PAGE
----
The cross is a reminder of who is really in charge. It tells us that the cruelty of the Romans, the envy of the Pharisees and the finality of death all have to make way for the power of God. Psalm 99 tells us that in poetry – the cross gives us the reality.

I know this can sound horribly trite if you are at some personal Calvary. Perhaps some of you have hit a train-crash moment, and the last thing you need is some old bloke in his bedroom telling you that all will be well. All I can say (since I can’t be with you, and give any comfort) is that Easter starts with a tale of suffering and pain. Jesus trust – and ours – is not in a God who insulates us from a world of difficulty, but who holds us safe within it.

The most important message that we have to give to the world is one of hope. We probably won’t do it by processing down the Gloucester Road singing about Moses and Aaron. A good start might be for us to try to make the message of hope a reality in our lives.

We rest our hope for the future in all sorts of things. When I was 18, I signed up for a college course that said on the brochure “many of our graduates earn more than £2,000 a year”. Education gave me a hope. Today, of course, many people are pinning their future on the makers of anti-viral vaccines. Now, I’m not suggesting that we shouldn’t be trying to plan for the future.

But “The best-laid schemes o’ mice an’ men gang aft a-gley” – put your trust where you will, there is unstoppable, indomitable power from only one place, and that’s the throne of God. in a passage from  Romans that is sometimes read at funerals, because it gives us hope when all else has failed, Paul says that there is nothing  –  neither death nor life, neither the present nor the future – there is nothing in all creation that will ever be able to separate us from the love of God.

So, like those ancient Jews, we will face our futures with certainty – the power of God is present not only in Zion, but with each one of us. We put our hope in the greatest ruler of all.   

Hymn: Rejoice, the Lord is King! (Singing the Faith 335)

Reading: Matthew 22:15-22 (Phil Summers)

Reflection:

Jesus is asked an impossible question – should we pay taxes. If he answers yes, he’s siding with the brutality of the Roman occupation. If he says no, he’s encouraging unrest and revolt. His reply is not only clever, avoiding the pitfalls expected by the questioner, it draws attention back to God. If everything is from God and of God, then what we give to the Emperor, we actually give to God. I could stop there, because that’s the thrust of this reflection: all we have is from God, therefore everything we give is a response to God no matter who we give it to.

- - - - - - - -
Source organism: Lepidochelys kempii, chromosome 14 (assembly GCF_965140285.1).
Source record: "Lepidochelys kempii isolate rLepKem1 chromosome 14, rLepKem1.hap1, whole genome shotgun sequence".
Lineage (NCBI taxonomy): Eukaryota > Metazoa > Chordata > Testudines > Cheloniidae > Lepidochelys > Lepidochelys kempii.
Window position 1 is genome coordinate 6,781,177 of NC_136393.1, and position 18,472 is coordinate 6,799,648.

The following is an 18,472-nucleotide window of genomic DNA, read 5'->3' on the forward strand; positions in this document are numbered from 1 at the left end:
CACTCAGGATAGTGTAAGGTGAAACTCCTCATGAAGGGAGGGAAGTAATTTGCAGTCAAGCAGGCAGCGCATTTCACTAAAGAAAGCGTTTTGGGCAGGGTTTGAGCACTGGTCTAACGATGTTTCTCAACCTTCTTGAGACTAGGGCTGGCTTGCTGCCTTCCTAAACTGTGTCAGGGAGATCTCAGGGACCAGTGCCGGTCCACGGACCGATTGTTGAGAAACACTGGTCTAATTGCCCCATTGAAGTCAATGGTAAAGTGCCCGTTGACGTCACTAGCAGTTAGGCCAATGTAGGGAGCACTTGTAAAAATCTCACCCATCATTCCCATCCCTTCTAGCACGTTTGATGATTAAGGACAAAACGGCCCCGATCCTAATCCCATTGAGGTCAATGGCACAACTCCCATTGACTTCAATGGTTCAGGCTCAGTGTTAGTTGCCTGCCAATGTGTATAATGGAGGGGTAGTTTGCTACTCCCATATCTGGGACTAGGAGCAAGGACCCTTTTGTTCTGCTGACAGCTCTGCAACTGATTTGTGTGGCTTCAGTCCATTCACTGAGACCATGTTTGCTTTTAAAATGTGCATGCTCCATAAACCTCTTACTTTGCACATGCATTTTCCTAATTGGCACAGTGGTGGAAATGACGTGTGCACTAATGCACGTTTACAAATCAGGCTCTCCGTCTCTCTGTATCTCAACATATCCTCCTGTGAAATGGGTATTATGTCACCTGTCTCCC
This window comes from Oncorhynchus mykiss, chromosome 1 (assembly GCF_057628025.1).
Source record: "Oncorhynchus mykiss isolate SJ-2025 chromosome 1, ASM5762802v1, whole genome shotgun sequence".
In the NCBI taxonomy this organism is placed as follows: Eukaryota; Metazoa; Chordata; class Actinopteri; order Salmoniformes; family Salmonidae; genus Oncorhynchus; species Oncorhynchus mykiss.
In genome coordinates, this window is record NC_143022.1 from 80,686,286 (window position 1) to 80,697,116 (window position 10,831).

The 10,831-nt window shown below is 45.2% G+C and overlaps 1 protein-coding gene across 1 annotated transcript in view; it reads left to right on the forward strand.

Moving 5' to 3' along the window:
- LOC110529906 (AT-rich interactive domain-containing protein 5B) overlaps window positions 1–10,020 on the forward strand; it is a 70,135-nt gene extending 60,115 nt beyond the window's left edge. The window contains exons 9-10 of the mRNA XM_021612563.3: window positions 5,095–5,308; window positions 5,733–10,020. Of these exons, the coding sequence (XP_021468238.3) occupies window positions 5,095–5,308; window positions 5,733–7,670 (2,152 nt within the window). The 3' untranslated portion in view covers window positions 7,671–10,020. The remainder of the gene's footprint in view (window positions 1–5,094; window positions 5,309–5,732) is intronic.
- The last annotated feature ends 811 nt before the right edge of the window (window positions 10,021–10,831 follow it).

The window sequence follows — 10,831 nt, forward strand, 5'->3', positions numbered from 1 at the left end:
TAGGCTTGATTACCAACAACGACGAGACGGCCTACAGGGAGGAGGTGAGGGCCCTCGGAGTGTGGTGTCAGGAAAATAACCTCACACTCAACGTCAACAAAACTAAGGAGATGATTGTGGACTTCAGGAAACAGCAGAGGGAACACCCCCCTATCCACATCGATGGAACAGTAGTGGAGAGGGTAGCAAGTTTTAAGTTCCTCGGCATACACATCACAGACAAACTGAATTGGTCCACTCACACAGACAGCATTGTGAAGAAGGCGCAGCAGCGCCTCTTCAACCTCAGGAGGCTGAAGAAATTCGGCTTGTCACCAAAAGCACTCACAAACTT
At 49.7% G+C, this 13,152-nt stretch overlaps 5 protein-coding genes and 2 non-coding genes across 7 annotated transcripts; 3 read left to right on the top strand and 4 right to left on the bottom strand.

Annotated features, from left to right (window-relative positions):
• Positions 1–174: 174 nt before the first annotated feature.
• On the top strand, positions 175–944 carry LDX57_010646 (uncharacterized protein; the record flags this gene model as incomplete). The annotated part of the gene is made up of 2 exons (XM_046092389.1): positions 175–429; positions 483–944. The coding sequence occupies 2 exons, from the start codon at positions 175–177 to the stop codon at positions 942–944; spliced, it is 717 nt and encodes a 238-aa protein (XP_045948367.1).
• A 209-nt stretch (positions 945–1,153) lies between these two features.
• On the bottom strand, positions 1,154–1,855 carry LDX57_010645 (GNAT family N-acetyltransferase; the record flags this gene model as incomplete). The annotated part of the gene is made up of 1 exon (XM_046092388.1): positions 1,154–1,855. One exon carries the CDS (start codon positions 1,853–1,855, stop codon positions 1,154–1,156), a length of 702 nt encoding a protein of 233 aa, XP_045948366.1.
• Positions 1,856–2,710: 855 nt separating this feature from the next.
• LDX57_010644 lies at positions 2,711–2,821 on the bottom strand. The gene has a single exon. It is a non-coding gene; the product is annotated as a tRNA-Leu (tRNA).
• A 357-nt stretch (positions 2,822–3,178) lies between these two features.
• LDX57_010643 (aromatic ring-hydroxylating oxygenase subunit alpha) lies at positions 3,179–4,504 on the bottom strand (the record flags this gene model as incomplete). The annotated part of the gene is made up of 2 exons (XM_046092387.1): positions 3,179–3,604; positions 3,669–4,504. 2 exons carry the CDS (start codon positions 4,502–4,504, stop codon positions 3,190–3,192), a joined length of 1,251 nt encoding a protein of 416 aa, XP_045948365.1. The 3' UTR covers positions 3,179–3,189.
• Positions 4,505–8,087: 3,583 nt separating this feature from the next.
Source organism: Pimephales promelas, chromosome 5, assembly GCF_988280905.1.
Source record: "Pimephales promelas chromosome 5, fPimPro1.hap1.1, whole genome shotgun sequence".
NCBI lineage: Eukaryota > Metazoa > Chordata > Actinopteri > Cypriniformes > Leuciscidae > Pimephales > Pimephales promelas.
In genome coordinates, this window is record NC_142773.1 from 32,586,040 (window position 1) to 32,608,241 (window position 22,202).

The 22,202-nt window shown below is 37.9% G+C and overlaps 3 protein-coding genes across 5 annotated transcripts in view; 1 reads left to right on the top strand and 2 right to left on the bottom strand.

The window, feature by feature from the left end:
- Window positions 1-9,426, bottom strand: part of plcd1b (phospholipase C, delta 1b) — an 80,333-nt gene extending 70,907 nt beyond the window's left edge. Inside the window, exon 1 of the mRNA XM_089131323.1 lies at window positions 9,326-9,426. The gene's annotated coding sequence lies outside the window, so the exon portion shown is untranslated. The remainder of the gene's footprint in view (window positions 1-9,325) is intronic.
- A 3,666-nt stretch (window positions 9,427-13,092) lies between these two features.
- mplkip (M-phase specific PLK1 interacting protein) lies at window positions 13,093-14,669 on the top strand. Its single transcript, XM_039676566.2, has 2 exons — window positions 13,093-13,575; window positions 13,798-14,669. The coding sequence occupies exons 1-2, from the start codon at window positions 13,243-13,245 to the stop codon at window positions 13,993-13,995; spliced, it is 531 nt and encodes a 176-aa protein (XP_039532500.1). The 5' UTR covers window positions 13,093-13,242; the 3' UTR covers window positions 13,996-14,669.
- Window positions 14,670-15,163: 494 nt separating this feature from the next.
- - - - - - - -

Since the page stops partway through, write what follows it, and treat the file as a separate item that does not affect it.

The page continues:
There is, of course, a highly political dimension to this and it echoes what John has talked about in his reflection from the Psalm, and that is, that we build up our notions of power and authority in leaders, but our true leader is the one who will never let us down. The one we should follow, put our trust in, put our ‘X’ in a box for, give our unwavering loyalty to, is God. Those of us who are members of political parties, who support particular leaders, who decry their opponents, we risk putting them on a pedestal and ignoring their imperfections. Because ultimately of course, they are flawed human beings. Jesus was talking into a context where to say such a thing about the Emperor was treasonous. The Emperor was ‘lord’, god-like in their perfection and any criticism was seen as insurrection.

October 17th is the United Nations’ International Day for the Eradication of Poverty. Last week we learned that billionaires have seen their wealth increase on average by 27% between April and July 2020, at the height of the global pandemic. We have also learned that Donald Trump has paid a grand total of $750 in tax the year he entered the White House and paid no federal tax in 10 of the previous 15 years. Taxation may be seen as a civil issue and there are some people who endorse Mr Trump’s business acumen in avoiding taxation. But if we all ‘rendered to Caesar’ what was due then perhaps the global issue of poverty would not be so great. Church Action for Tax Justice is an ecumenical organisation which seeks to raise awareness throughout the Churches and faith communities of the fundamental relationship between taxation, equality and public service, and the urgent need for Tax Justice at national and international levels. Taxation, I would argue, is a spiritual matter, because how we spend our money, whether personally or collectively, speaks of our values, particularly about how we value the most vulnerable.